If the same simulation were to be done using the stories of many of the existing hospitality brands today, it would generate almost no differentiated experiences. This indicates that many, if not most, brands in the sector don’t have a brand story with the parameters described above. They are often telling a category story with a focus on tangible elements, not on the ethos.

    In cases where brands in hospitality try to tell a client-centric story (e.g. “we want our clients to feel at home”), they often lack any emotional or inspirational markers that provide differentiation. These stories are nothing more than variations of the definition of hospitality. The same experiment can be done with practically every other category as most brands (I estimate more than 90 percent) are not sufficiently defined through the eyes of their clients.

    The result? A sea of sameness of brand experiences.

    In a recent audit of luxury fashion store experiences in Italy, a lack of differentiation was the norm, not the exception. Even worse, practically all audited brands had similar merchandising strategies, similar portfolios, and even similar designs, with very few exceptions.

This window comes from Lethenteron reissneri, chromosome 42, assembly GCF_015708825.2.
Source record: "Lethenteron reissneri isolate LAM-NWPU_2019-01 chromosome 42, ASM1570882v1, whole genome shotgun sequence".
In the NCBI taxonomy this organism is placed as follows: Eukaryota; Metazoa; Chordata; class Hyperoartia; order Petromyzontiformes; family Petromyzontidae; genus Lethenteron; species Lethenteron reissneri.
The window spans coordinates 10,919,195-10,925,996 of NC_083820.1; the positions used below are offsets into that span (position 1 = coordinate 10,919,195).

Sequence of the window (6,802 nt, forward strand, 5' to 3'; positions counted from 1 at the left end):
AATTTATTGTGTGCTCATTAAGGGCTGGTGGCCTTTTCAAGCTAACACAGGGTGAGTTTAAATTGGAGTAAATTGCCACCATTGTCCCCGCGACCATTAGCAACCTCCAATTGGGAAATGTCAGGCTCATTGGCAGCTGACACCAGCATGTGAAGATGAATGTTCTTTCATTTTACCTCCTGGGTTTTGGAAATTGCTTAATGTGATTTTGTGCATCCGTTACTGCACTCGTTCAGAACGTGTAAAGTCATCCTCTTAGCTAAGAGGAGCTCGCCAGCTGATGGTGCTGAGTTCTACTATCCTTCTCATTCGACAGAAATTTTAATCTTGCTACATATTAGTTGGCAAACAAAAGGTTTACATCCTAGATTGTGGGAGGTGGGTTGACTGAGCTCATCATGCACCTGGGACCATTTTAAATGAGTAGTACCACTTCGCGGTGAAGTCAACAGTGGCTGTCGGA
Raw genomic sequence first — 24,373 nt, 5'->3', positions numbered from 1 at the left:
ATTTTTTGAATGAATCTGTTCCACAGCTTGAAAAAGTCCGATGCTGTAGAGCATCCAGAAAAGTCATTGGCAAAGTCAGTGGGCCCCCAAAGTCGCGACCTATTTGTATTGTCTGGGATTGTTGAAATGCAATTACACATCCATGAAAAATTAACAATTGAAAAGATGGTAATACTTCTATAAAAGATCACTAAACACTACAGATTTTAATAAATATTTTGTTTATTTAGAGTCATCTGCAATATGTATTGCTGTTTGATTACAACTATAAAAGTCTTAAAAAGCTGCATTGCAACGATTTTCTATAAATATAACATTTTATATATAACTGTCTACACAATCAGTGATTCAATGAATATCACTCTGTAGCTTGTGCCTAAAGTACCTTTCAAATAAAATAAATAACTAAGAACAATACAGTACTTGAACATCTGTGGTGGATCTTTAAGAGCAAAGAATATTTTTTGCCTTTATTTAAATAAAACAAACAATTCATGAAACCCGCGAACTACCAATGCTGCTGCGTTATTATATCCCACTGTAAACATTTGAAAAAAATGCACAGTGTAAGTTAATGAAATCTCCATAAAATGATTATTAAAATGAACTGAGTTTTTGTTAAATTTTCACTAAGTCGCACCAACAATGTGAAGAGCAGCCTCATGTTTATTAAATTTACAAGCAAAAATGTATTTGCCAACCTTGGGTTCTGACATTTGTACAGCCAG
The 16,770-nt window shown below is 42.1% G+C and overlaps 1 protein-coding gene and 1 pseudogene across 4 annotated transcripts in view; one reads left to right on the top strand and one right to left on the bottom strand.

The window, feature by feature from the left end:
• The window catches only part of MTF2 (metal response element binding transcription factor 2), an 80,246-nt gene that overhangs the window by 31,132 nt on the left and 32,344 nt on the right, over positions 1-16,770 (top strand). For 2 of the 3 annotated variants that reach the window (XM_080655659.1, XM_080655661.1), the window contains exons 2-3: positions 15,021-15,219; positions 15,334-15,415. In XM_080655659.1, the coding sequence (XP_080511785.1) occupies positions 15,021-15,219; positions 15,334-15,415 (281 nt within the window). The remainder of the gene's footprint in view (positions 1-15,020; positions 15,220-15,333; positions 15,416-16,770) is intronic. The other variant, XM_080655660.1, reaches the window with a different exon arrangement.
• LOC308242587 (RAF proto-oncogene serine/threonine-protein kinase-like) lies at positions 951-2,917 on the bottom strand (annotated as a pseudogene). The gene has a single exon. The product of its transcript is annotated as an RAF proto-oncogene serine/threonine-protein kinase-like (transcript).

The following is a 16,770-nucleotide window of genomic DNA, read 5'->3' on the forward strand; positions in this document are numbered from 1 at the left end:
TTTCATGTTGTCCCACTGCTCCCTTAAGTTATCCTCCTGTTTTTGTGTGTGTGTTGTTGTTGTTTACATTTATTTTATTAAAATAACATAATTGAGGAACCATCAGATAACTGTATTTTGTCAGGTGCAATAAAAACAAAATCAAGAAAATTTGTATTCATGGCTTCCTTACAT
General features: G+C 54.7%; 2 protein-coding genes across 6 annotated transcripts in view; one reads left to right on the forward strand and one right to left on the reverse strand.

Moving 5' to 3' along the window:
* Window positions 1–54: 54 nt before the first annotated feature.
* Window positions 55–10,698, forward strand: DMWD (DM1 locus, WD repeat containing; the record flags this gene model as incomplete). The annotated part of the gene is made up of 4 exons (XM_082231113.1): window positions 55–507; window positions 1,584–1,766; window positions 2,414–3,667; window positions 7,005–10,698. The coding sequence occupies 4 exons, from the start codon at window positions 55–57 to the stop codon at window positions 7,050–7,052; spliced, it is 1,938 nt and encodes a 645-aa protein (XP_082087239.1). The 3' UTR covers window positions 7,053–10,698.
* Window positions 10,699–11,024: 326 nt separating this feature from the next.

Frankly, after the retail audit, I was bored by what many of the brands offered in terms of products and experience. If someone were to eliminate the names, it would be almost impossible to tell the brands apart just by the in-store dramatization (or the lack of thereof). This shows that the deficiencies in brand stories have real-world implications and directly translate into undifferentiated product portfolios and suppressed creativity.

    Luxury brands that achieve the highest desirability are comparable to an opera. There is a script that describes with precision what the brand is about, every person who represents the brand is intentionally identified and selected, everyone knows precisely what to do, and the execution is flawless. Only if this happens will clients feel the “magic” of a brand and be loyal. If there is no script that holds everything together, then there is practically no value created and the result for brand growth and financials becomes underwhelming at best.

    The more brands depend on creating cultural capital and breaking through the digital noise, the more brand storytelling matters. And it only works, at least in luxury, if clients can feel the brand. It’s either an opera or it's nothing. Time to rethink luxury.

    This is an opinion piece where all views expressed belong to the author.

    Named one of the “Global Top Five Luxury Key Opinion Leaders to Watch,” Daniel Langer is the CEO of the luxury, lifestyle and consumer brand strategy firm Équité, and the executive professor of luxury strategy and pricing at Pepperdine University in Malibu, California. He consults many of the leading luxury brands in the world, is the author of several best-selling luxury management books, a global keynote speaker, and holds luxury masterclasses on the future of luxury, disruption, and the luxury metaverse in Europe, the USA, and Asia.

    Follow him: LinkedIn:, Instagram: @equitebrands /@thedaniellanger